• by schon ( 31600 ) on Friday December 08, 2000 @05:14AM (#572855)
    If MS doesn't recant, here is my solution to this problem:

    Stop vendor notification of MS Security holes.

    There is a "gentleman's rule" of disclosure that says you should always notify the vendor of any security hole found, and give them time to create a patch, before publicly disclosing the hole.

    The solution is to recind this rule for MS products; because there is another "gentleman's rule" that says that vendors will admit to the hole, and issue a public bulletin.

    If MS wants to issue private bulletins (which is what they're doing - you're not allowed to quote it verbaitm) then it's time to forego the vendor notification.
  • by pb ( 1020 ) on Friday December 08, 2000 @04:12AM (#572864)
    There goes half their traffic.

    Well, who cares? You always see it on BugTraq before it gets back to Microsoft, even when you tell them about it first...
    ---
    pb Reply or e-mail; don't vaguely moderate [ncsu.edu].
  • by enrico_suave ( 179651 ) on Friday December 08, 2000 @06:10AM (#572867) Homepage
    I misread the above to say "illegal circumcision device" and got tweaked for a moment.

    E.
  • by PhilHibbs ( 4537 ) <snarks@gmail.com> on Friday December 08, 2000 @04:14AM (#572869) Homepage Journal
    as the article implies, it's just the Microsoft releases that they can't mirror word for word. They'd still reporting the bugs.
  • by n3rd ( 111397 ) on Friday December 08, 2000 @04:15AM (#572870)
    I don't think this is really as bad as the headline makes it sound.

    If I was experimenting with IIS and found a bug (compromise, DoS, etc) I'm still free to post it on the Bugtraq mailing list. Microsoft cannot stop me from doing this.

    On the other hand, the Microsoft Security Announcements can't be posted. The solution? Go out to Microsoft's web site which can be found here [microsoft.com] and check the bulletins yourself. The other option is to subscribe to Microsoft's security mailing list.

    I don't think this hurts customers very much, although it does have the side effect of either giving your e-mail address to Microsoft or visiting their web site more often.
  • So they just should summarize the bug report and include the link to the microsoft web page for the full report.
  • If you read Kaplan's decision, he took the position (that was strengthed by MPAA's case) that the defendants were hackers, and therefore his ruling was altered from one which should have been handed out if no bias on the defence was given. Specifically, from a factual point, code is free speech, and there is text allowing for bypassing encryption for interoperability in the DMCA (though there are also ones that say the reverse, so it's up to interpretation). So a unbiased judge *may* have found 2600 to be legally ok to distribute said code. Instead, a bias judge now has any push for a Linux DVD player slowed to a crawl, and potental First Amendment problems with the hyperlink problems. The judge *was* influenced and as many felt, misinterpreted even basic law because of how he was coerced. It can happen anywhere and anytime.

    On the Napster thing, among the numerous other defenses that they are approaching, one that I heard them using was that the RIAA groups were overly protecting their copyright to the point where they were behaving as a monopoly, and using that copyright protection to retain their monopoly, thus falling under Sherman act regulations. Of course, the problem here is that RIAA is a group, not one company, so "monopoly" is non-existent. But they are still persuing the concept that agressive copyright protection as to remove fair use rights is a problem.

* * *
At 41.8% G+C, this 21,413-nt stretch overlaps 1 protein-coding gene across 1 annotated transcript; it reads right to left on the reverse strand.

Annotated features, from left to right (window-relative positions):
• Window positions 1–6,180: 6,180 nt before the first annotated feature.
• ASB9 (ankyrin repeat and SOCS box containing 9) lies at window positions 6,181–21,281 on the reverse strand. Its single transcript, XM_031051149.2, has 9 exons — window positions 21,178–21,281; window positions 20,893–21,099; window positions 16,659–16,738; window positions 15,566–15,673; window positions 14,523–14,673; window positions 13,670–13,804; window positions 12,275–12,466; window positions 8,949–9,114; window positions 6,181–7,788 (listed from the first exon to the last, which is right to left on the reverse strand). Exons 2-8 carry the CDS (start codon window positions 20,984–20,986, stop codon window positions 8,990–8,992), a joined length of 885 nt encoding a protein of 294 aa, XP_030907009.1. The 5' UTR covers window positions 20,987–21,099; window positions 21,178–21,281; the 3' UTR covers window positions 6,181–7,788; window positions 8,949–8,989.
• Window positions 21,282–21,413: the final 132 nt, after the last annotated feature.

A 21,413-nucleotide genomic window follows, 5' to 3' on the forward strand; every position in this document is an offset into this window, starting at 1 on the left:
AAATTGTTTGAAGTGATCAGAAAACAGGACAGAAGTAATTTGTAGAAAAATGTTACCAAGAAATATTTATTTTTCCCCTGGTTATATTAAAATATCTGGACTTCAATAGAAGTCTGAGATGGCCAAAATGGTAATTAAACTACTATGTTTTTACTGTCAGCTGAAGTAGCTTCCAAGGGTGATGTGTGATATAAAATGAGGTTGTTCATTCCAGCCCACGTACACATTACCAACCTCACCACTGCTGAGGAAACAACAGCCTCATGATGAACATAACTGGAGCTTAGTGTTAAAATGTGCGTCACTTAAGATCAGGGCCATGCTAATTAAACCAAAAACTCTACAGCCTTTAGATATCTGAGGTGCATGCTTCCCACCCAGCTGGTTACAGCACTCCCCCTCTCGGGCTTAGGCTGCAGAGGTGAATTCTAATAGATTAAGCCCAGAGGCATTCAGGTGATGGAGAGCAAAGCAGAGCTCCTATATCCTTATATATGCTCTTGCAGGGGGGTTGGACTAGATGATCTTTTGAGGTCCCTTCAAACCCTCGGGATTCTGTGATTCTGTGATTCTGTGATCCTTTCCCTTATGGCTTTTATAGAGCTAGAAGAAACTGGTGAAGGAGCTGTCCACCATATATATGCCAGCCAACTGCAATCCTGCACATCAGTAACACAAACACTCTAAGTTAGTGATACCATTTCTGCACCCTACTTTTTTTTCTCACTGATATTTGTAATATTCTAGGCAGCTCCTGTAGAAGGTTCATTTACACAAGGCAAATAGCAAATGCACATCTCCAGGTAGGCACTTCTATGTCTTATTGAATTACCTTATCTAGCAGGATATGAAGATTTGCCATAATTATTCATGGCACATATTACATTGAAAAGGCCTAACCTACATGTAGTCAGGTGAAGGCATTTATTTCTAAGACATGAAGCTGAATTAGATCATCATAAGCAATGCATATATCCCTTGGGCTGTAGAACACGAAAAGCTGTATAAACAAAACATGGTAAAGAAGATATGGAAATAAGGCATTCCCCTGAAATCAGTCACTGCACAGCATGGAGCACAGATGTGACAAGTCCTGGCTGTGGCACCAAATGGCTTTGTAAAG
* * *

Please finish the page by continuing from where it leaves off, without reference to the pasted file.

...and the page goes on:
• I trust M$ to report bugs, fixes and keep pages stable like a girl should trust a guy to "only stick it in a little."

    Don't you know M$ products have no vulnerabilities and are perfect in every way. And if you reverse engineer it in anyway shape or form they'll have you drawn and quartered.

    Of course, if you're they kind of low-life who's writing viruses, you could give a sh*t... "There's an M$ box, here the lock-pick set. Lets have fun." By the way, lock-picking sets in the hands other than a lock-smith's is illegal. That doesn't stop thieves.
  • Seeems to me that MS has always believed most strongly in "Security by Obscurity" and that admitting to vulnerabilities is something that is bad for the bottom line. The fact that they aren't just trying to sue anyone who even THINKS bad thoughts about Microsoft is a mystery to me.

    They remind me of the Ravenous Bugblatter Beast of Traal: "...so amazingly stupid that it thinks that if you can't see it, then it can't see you..."

    +++++++++++++++++++++

  • 1) If you don't use some sort of automatic rephraser, then that would probably cost $$ a LOT! more than BugTraq can afford.

    2) If your do, then some really interesting error reports will be generated.

    Any other choices?


    Caution: Now approaching the (technological) singularity.
  • What possible incentive is there other than the fact that they would be able to change their bulletins without notice? This just seems wrong ...

    Certainly not a comfirmed answer, but I think it comes down to similar issues as with trademarks [*]: if you don't defend it, you can lose it. Microsoft in the past has been caught with it's pants down with people distributing MS documents without approval (the whole MS-Kerboros thing) -- also remember that we're still waiting for the results of what happened in that MS breakin -- someone could be sitting on core .NET code. They might be moving to a case where you cannot republish *any* MS document, even one as simple as a bug report whose info is in the public domain, without MS permission, so that in a court trial, they will have a stronger defense against a copyright violator. If they continued to allow BugTraq to distribute without restrictions, a defendant in such a case could state that "BugTraq does this, with info freely available on MS's site, why can't I with the MS-Net spec, freely available on MS's site?"